Someone expressed surprise to me recently about my ability to reach out to "celebrities" and get them to agree to be interviewed for my books. This same person told me they feel the reason people go along with discussing matters of interest with me – and indeed, sometimes reveal things to me they have not shared with others – is because they trust me. "Peter, you have the ability to create confidence in people and they have the faith that you'll treat them well, with respect, and not abuse the privilege. That, and you are informed: they know they won't be talking with an amateur."
Well, I'm honoured to have such a reputation. I don't believe I ever set out to gain this status specifically; it's just a natural posture for me to take because I totally respect the folks I interview – whether famous or not. They are taking time out of their busy lives to fill me in on some salient facts that will make my book more readable. And for that, they deserve the esteem I am happy to offer them.
What got me thinking about this, apart from my friend's expression, is that I recently emailed Chuck Granata, who is helping me get Nancy Sinatra to write the Foreword for my book about Ruth Lowe, "Until I Smile At You" (Ruth, you'll recall, wrote the song "I'll Never Smile Again" that electrified Frank Sinatra's career back in 1940, putting young Frankie on the map). Chuck is a noted musical historian, writer and producer who I have been privileged to interview for this same book. (He's the gentleman who said to me, "Peter, do you realize how lucky you and I are? We get to spend our days writing about what we love: music. How sweet is that!") He produces Nancy's SIRIUS/XM radio show "Nancy for Frank" and offered to intercede for me by asking her to write the Foreword. I suggested to Chuck that it might help if Nancy knew she'd be in good company in the book. After all, I had interviewed Chuck, along with Nancy's brother Frankie (before his untimely passing), song writer Alan Bergman (Alan and Marilyn were such good friends of Frank), David Clayton-Thomas (Mr. Blood, Sweat & Tears recently recorded "I'll Never Smile Again": he talked with me about the song and about his admiration for Nancy's father), Bernie Taupin (amazingly, Elton John's lyricist never talks with the media but made an exception in my case for an hour long discussion about his love of Ruth Lowe's songs!), lyricist Sir Tim Rice, radio star Sid Mark, writer Will Friedwald, 2-volume Sinatra biographer James Kaplan, etc. And as I compiled that list, it did get me wondering about my ability to reach out to the noted luminaries I meet up with. I'd never stopped to think about it: it's just what I do.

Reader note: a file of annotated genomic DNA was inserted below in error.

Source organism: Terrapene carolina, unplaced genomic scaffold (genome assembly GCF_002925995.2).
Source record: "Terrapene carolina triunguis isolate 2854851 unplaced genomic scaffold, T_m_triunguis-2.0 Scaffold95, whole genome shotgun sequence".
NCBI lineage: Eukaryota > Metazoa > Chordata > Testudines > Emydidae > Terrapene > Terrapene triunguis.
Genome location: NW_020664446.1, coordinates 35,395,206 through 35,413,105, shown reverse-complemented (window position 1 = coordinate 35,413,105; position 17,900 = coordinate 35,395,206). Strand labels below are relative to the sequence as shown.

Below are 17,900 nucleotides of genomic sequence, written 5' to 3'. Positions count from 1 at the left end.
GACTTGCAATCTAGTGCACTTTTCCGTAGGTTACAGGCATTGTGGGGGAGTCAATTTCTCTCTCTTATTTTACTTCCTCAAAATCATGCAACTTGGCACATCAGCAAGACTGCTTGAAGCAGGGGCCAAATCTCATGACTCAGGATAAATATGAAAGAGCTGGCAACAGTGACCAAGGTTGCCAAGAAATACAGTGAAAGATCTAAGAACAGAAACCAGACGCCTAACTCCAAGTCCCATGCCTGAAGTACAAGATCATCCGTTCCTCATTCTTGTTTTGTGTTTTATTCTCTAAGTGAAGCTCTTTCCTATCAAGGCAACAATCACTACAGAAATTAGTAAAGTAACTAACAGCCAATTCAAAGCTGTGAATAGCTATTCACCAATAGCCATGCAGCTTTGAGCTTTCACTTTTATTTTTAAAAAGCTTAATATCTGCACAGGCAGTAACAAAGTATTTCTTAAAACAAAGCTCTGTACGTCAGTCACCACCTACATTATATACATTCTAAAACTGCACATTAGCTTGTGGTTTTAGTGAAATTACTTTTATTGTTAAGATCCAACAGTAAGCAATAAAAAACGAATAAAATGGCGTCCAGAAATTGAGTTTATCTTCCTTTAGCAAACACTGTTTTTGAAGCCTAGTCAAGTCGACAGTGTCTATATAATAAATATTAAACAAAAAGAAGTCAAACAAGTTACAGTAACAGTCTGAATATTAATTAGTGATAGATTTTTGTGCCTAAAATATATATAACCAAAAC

I often tell perspective writers who ask me about writing non-fiction, that I use a blend of PPM – Persistence, Patience and Moxie. It's the last of those that allows me to reach out to noted luminaries where others might be shy. Fear of talking with them? Not me. Confident I can hold my own with them? Yup. At the end of the day, the people I interview are just people – albeit, people with unique expertise or stature. But they're still people with something to say, and I tend to think of them that way in reaching out.
Jack Canfield, co-author of the "Chicken Soup For The Soul" series, wrote in the foreword to my book "Pushing The Boundaries: How To Live a Fearless Life", (and I guess Jack's another example of my reaching out to someone famous), "Having the conviction to reach beyond your fears and take chances means you’re ready to achieve lasting success."
I'll go with that.